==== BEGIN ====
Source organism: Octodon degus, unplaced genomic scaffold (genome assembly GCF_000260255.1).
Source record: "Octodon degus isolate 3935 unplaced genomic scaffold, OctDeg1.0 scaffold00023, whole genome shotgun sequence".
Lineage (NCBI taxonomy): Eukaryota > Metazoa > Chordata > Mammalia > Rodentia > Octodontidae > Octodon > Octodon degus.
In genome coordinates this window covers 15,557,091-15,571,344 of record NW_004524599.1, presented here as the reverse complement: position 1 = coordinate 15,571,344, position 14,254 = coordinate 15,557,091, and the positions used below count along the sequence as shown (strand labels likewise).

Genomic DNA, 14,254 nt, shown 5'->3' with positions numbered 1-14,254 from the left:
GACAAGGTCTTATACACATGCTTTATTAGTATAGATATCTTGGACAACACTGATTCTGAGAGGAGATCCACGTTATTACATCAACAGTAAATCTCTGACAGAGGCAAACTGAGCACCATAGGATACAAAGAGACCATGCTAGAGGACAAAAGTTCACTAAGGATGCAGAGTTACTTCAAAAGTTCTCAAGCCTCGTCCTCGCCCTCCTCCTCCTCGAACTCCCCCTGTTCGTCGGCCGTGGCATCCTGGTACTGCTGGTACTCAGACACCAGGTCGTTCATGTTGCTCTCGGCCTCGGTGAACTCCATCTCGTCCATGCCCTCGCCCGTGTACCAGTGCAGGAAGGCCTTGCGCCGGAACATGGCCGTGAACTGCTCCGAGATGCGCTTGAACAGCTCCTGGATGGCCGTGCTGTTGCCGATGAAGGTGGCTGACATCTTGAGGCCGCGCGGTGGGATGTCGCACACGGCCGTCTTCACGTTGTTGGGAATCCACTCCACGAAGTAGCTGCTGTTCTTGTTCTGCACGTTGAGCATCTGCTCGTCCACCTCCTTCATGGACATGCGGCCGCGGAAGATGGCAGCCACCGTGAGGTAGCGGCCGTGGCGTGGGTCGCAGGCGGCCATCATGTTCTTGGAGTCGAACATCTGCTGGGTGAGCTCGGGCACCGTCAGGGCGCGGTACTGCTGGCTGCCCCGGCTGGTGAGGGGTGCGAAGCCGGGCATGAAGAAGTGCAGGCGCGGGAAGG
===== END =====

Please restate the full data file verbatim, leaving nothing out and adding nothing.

Source organism: Octodon degus, unplaced genomic scaffold (genome assembly GCF_000260255.1).
Source record: "Octodon degus isolate 3935 unplaced genomic scaffold, OctDeg1.0 scaffold00023, whole genome shotgun sequence".
Lineage (NCBI taxonomy): Eukaryota > Metazoa > Chordata > Mammalia > Rodentia > Octodontidae > Octodon > Octodon degus.
In genome coordinates this window covers 15,557,091-15,571,344 of record NW_004524599.1, presented here as the reverse complement: position 1 = coordinate 15,571,344, position 14,254 = coordinate 15,557,091, and the positions used below count along the sequence as shown (strand labels likewise).

Genomic DNA, 14,254 nt, shown 5'->3' with positions numbered 1-14,254 from the left:
GACAAGGTCTTATACACATGCTTTATTAGTATAGATATCTTGGACAACACTGATTCTGAGAGGAGATCCACGTTATTACATCAACAGTAAATCTCTGACAGAGGCAAACTGAGCACCATAGGATACAAAGAGACCATGCTAGAGGACAAAAGTTCACTAAGGATGCAGAGTTACTTCAAAAGTTCTCAAGCCTCGTCCTCGCCCTCCTCCTCCTCGAACTCCCCCTGTTCGTCGGCCGTGGCATCCTGGTACTGCTGGTACTCAGACACCAGGTCGTTCATGTTGCTCTCGGCCTCGGTGAACTCCATCTCGTCCATGCCCTCGCCCGTGTACCAGTGCAGGAAGGCCTTGCGCCGGAACATGGCCGTGAACTGCTCCGAGATGCGCTTGAACAGCTCCTGGATGGCCGTGCTGTTGCCGATGAAGGTGGCTGACATCTTGAGGCCGCGCGGTGGGATGTCGCACACGGCCGTCTTCACGTTGTTGGGAATCCACTCCACGAAGTAGCTGCTGTTCTTGTTCTGCACGTTGAGCATCTGCTCGTCCACCTCCTTCATGGACATGCGGCCGCGGAAGATGGCAGCCACCGTGAGGTAGCGGCCGTGGCGTGGGTCGCAGGCGGCCATCATGTTCTTGGAGTCGAACATCTGCTGGGTGAGCTCGGGCACCGTCAGGGCGCGGTACTGCTGGCTGCCCCGGCTGGTGAGGGGTGCGAAGCCGGGCATGAAGAAGTGCAGGCGCGGGAAGG